If you need an NDA to protect your idea, it’s probably not very good.

One characteristic of a great idea is that it has a ‘moat’, or a competitive advantage, that exists such that the idea can’t be easily copied or stolen.

So if you’re worried that I’m going to steal your idea after a 30-minute conversation, then what’s to keep your competition from doing the same thing once you launch?

NDAs infringe on my right to work.

To what extent can I or can’t I pursue ideas similar to yours? How similar?

NDAs muddy the water on what I can or can’t work on. And because I’m not sure what projects I will pursue in the future, I can’t make those restrictions.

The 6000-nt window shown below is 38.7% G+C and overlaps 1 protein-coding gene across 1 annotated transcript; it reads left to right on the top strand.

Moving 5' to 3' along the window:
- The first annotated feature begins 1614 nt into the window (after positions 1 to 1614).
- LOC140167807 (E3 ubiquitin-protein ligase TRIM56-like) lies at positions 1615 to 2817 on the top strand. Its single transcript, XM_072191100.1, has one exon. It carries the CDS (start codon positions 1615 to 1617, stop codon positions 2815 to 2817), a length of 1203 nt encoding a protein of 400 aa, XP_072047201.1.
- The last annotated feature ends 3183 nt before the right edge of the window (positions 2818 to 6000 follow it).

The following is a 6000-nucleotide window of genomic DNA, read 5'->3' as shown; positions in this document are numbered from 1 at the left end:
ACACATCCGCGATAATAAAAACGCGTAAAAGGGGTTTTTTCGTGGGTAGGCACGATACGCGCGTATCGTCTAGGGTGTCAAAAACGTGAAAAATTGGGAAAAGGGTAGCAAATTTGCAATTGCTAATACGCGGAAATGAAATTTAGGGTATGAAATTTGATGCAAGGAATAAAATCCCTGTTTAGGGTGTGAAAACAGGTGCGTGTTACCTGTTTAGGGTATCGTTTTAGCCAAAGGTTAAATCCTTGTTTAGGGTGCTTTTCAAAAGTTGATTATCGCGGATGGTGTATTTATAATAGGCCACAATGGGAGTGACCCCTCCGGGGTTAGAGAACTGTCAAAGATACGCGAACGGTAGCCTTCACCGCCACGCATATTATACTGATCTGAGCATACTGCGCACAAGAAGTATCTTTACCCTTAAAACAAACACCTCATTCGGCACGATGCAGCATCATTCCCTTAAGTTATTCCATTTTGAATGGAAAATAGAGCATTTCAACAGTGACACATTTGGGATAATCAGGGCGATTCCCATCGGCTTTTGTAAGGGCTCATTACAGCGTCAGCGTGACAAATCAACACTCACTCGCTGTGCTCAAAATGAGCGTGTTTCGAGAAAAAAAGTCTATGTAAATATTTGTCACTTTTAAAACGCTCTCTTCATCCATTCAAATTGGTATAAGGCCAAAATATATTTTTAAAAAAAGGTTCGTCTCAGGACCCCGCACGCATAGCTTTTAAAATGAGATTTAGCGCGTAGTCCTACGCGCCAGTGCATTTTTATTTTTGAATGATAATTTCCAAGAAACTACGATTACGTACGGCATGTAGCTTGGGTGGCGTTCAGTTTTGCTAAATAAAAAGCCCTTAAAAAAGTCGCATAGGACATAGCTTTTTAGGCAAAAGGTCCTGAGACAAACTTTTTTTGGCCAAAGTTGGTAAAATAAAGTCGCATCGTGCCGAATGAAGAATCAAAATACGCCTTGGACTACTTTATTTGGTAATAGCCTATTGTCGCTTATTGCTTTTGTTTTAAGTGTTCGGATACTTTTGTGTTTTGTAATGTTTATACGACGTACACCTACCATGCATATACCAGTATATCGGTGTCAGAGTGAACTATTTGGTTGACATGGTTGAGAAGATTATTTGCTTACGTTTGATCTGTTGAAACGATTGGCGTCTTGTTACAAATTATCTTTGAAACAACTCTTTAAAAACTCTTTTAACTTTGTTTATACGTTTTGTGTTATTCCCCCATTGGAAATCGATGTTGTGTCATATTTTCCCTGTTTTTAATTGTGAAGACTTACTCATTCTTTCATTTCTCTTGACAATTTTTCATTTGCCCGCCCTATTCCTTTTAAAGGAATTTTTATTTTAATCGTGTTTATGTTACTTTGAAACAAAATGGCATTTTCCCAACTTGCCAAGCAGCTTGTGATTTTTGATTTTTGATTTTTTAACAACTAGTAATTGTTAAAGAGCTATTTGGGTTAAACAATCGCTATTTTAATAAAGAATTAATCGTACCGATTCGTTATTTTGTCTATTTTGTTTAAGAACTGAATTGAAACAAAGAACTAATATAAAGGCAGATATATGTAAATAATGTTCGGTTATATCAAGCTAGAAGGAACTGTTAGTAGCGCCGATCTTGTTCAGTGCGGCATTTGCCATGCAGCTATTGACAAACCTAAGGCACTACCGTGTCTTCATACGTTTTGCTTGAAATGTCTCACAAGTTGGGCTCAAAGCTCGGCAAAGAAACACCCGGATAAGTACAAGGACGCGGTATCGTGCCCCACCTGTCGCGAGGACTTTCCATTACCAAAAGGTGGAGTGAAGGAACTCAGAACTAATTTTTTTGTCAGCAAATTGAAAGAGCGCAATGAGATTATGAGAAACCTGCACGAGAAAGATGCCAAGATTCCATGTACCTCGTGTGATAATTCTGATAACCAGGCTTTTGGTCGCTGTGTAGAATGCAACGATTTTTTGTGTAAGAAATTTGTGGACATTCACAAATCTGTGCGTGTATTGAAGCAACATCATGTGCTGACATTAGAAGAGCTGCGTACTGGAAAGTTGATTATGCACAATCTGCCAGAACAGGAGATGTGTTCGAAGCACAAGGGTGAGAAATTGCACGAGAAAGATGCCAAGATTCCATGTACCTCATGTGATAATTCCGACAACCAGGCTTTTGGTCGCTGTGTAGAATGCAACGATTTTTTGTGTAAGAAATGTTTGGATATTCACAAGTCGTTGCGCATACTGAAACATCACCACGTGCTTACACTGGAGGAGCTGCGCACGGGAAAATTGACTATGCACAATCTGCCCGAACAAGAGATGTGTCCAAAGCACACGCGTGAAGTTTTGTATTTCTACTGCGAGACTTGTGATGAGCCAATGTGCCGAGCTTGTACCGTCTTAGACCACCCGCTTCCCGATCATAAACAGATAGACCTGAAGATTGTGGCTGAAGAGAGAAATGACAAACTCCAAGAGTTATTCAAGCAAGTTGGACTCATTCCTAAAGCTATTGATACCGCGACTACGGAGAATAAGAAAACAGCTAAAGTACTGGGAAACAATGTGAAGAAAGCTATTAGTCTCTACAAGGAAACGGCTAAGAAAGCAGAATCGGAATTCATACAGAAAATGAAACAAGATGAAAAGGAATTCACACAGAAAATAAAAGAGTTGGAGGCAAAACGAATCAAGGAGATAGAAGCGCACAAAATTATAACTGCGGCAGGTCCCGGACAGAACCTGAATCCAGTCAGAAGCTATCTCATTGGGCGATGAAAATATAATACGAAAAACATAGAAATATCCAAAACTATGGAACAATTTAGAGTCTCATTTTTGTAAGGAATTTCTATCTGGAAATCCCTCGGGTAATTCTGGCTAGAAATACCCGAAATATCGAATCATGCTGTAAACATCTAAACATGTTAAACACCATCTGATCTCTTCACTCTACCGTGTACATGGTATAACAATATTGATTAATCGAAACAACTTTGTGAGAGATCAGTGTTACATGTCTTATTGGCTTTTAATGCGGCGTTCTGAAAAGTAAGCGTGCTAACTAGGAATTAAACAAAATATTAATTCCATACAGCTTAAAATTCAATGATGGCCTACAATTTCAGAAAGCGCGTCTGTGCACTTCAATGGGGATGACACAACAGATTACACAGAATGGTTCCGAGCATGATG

It’s just one more thing for me to track.

For every NDA I sign, I would have to somehow track what I can or can’t disclose, what I can or can’t work on. That sounds exhausting, and I have better things to do.


There are certain scenarios where NDAs make sense. Typically where there is something tangible to point to.

For example, where there is certain data, such as personally identifiable information (PII), such as social security numbers.